ucanews.com reporter, Kolkata
Updated: April 12, 2017 01:49 AM GMT
Church service in progress inside the Dadhauli St Andrews Church on April 7, minutes before the Hindu Yuva Vahini activists and police came in to investigate accusations of forced conversions. (Photo supplied by Pastor Yuhanna Adam)
Police in India's Uttar Pradesh state stopped a prayer meeting in a village church following allegations from a Hindu group that Christians there were converting Hindus.
Some 150 people, including seven tourists from the U.S. and two from Ukraine, were present at the church service at St Andrews Church in Dadhauli in Maharajganj district, when police arrived on April 7, police officer Anand Gupta told ucanews.com.
"We checked the passports and visas of the foreigners and found everything in order. We helped the foreigners leave the place safely," he told ucanews.com.
"We also spoke to the pastor of the church and other participants in the service and found that they were just praying there and found that the allegation of conversion was untrue," Gupta said.
Pastor Yuhanna Adam from the independent protestant church said Hindu groups had been shouting slogans, hailing Hindu gods and threatening to "close down the church and kill me. They accused me of forcibly converting people," he told ucanews.com.
The Hindu activists accused Adam of using force or bribes to make Hindus participate in church programs, said Abhinab Singh, a police officer in Gupta's team. He said the police spoke to several participants but they did not find the pastor using any coercion.
"We spoke to several men and women and some were Hindus. They all said that they had been participating in prayer in the church for several months and years. They found peace in the church and so routinely visited it," Singh told ucanews.com.
However, the police still charged the pastor for not informing them in advance he would be "hosting foreigners" but did not file charges of forced conversion as their "preliminary investigations could not find any [evidence]," he said.
Usha Devi, a villager who attended the program, wanted police to provide protection. She said she has been coming to the church for four years and "have found peace and God. But now I feel extremely scared," she said.
The Hindu Yuva Vahini has a history of opposing Christian activities and people like Devi believe they have become emboldened after their founder Yogi Adityanath become chief minister of Uttar Pradesh in March.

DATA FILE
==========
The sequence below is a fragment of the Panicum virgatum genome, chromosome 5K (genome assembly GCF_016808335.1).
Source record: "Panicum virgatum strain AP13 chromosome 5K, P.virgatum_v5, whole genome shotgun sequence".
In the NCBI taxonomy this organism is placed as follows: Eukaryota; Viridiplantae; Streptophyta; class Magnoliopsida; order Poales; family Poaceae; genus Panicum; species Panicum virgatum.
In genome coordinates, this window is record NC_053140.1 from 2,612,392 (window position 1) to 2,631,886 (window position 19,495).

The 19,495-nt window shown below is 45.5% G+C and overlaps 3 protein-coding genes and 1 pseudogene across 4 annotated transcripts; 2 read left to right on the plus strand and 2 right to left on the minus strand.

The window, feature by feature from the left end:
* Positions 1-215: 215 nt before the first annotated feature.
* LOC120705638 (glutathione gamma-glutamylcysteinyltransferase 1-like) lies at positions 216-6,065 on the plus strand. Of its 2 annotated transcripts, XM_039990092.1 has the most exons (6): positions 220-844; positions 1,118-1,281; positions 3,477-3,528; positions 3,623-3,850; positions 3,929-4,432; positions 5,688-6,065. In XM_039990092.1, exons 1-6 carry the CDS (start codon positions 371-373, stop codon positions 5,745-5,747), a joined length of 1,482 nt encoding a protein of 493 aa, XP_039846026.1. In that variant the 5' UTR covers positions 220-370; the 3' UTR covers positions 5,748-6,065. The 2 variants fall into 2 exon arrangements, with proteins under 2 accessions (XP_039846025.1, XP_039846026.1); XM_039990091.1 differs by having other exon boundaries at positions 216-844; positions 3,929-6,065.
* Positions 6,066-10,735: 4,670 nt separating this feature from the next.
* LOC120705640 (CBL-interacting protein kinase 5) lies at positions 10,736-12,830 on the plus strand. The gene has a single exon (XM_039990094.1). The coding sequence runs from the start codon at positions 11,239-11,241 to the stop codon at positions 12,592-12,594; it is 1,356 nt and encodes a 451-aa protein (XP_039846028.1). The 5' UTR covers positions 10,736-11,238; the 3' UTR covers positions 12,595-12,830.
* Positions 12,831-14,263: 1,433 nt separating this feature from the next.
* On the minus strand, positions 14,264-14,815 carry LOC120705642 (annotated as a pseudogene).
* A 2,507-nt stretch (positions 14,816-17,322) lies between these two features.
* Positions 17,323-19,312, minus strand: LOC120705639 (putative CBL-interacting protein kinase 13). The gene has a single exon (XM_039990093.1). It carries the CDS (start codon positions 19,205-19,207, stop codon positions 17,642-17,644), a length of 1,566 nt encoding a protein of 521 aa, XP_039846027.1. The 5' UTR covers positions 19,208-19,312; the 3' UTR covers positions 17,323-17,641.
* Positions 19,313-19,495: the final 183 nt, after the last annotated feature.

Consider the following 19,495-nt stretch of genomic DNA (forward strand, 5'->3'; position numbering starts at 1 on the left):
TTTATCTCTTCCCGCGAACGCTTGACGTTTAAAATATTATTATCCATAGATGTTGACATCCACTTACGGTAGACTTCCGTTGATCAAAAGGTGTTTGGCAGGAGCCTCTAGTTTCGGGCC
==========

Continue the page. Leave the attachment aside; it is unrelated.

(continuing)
Adam said the Hindu men had been intimidating his congregation.
One of them asked a 70-year-old old woman her reason for coming to church despite being a born Hindu, Adam said. He asked her if she came for money and handed her a 100-rupee note and told her not to return. He also forced her to chant "Jai Shree Ram"," Adam said.
In December, the group barged into Full Gospel Church, also in Gorakhpur area, during a prayer service alleging that Hindus were being converted there. The men vandalized the church and fled the spot before police arrived.
A Hindu activist who spoke ucanews.com said that the church workers are indeed converting Hindus in the region.
"We have been receiving complaints of conversions across eastern Uttar Pradesh. Our men are active. Our volunteers are working on the ground and we are raising consciousness among people and are thwarting the conversion of our Hindu brothers and sisters," Rajesh Singh, a group leader in Gorakhpur told ucanews.com
….as we enter the last months of 2021, we are asking readers like you to help us keep UCA News free.
For the last 40 years, UCA News has remained the most trusted and independent Catholic news and information service from Asia. Every week, we publish nearly 100 news reports, feature stories, commentaries, podcasts and video broadcasts that are exclusive and in-depth, and developed from a view of the world and the Church through informed Catholic eyes.
Our journalistic standards are as high as any in the quality press; our focus is particularly on a fast-growing part of the world - Asia - where, in some countries the Church is growing faster than pastoral resources can respond to – South Korea, Vietnam and India to name just three.
And UCA News has the advantage of having in its ranks local reporters who cover 23 countries in south, southeast, and east Asia. We report the stories of local people and their experiences in a way that Western news outlets simply don’t have the resources to reach. And we report on the emerging life of new Churches in old lands where being a Catholic can at times be very dangerous.
With dwindling support from funding partners in Europe and the USA, we need to call on the support of those who benefit from our work.